Far Out, Brussel Sprout

In late 2016 the breakfast culinary delight, Smashed Avocado, became a political football when Australian demographer, Bernard Salt, wrote in local media, “that young people buying smashed avocado with crumbled feta on five-grain toasted bread at $22 a pop was contributing to their inability to buy a home”.

This glib remark caused a total social media frenzy, and a new cultural group was formed : Baby Boomers, Gen Y, Millennials, and now, the Smashed Avocado Set. My youngest daughter proudly labels herself thus.

I am quietly awaiting another uproar by the masses following my recent offering of Smashed Brussel Sprouts at Christmas lunch.

Brussel Sprouts have a proud history with their forerunners likely cultivated in Ancient Rome and possibly as early as the 1200s, in Belgium. The first written description of Brussels sprouts was in 1587. These misunderstood little packages of goodness have been included in works of literature throughout the ages, and in Australia became a part of folklore, with the chant “Far Out, Brussel Sprout” being heard within school yards and public service buildings across the country.

Sadly in some countries Brussel Sprouts are reviled. A 2008 survey by Heinz names this compact little vegetable the most hated vegetable in America, and in the Top 5 around the world.

Here is my nod to the humble Brussel Sprout:


Cook Brussel Sprouts in salted boiling water for 15 minutes. We don’t want them soft, just not rock hard.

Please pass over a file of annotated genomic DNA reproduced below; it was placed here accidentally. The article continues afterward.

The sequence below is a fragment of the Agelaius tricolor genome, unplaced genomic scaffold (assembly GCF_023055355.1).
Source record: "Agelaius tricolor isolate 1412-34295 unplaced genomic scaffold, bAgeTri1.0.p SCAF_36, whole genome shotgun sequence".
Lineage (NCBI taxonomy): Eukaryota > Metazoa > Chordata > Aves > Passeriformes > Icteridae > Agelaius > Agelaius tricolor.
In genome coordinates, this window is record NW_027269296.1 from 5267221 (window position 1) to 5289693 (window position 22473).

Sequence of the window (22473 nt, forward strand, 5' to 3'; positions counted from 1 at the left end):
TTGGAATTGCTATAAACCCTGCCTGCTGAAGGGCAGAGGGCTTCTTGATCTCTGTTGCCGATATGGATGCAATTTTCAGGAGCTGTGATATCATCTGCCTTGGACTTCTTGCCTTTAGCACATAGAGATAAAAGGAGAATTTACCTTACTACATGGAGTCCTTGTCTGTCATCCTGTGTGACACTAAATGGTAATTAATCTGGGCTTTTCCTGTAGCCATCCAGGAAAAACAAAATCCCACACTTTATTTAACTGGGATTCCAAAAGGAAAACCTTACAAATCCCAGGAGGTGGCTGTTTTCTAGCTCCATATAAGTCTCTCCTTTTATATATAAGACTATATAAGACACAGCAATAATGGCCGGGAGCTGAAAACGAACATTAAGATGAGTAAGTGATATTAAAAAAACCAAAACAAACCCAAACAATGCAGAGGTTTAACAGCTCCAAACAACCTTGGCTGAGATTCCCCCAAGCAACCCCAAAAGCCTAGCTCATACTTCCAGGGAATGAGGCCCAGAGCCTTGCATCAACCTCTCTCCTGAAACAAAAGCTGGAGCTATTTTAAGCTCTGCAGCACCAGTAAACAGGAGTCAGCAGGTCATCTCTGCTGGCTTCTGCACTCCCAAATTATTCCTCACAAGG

Drain and tip into an ice bath. Yes, like an athlete after a big game.

When coolled, Smash. Do not obliterate. You want them to retain their shape, so just press the bread board down hard on them, so they look thinner. Appearance is everything these days, and as some old biddy once said “ you can never be too thin”.

Place on a tray which has been lined with baking paper.

In a bowl mix pepper, crushed garlic, olive oil, cheese, and Parmesan cheese. Sprinkle over Brussel Sprouts

Bake in oven for twenty minutes , or when topping is golden in colour, and serve immediately.



I loved this dish, though in the total scheme of things, it was an abysmal failure. Surrounded by prawns, ham, turkey and several boxes of chocolates this concoction did not even rate a look in by the younger guests at Christmas lunch.

It looks like I’ll be eating it on my own for months to come.




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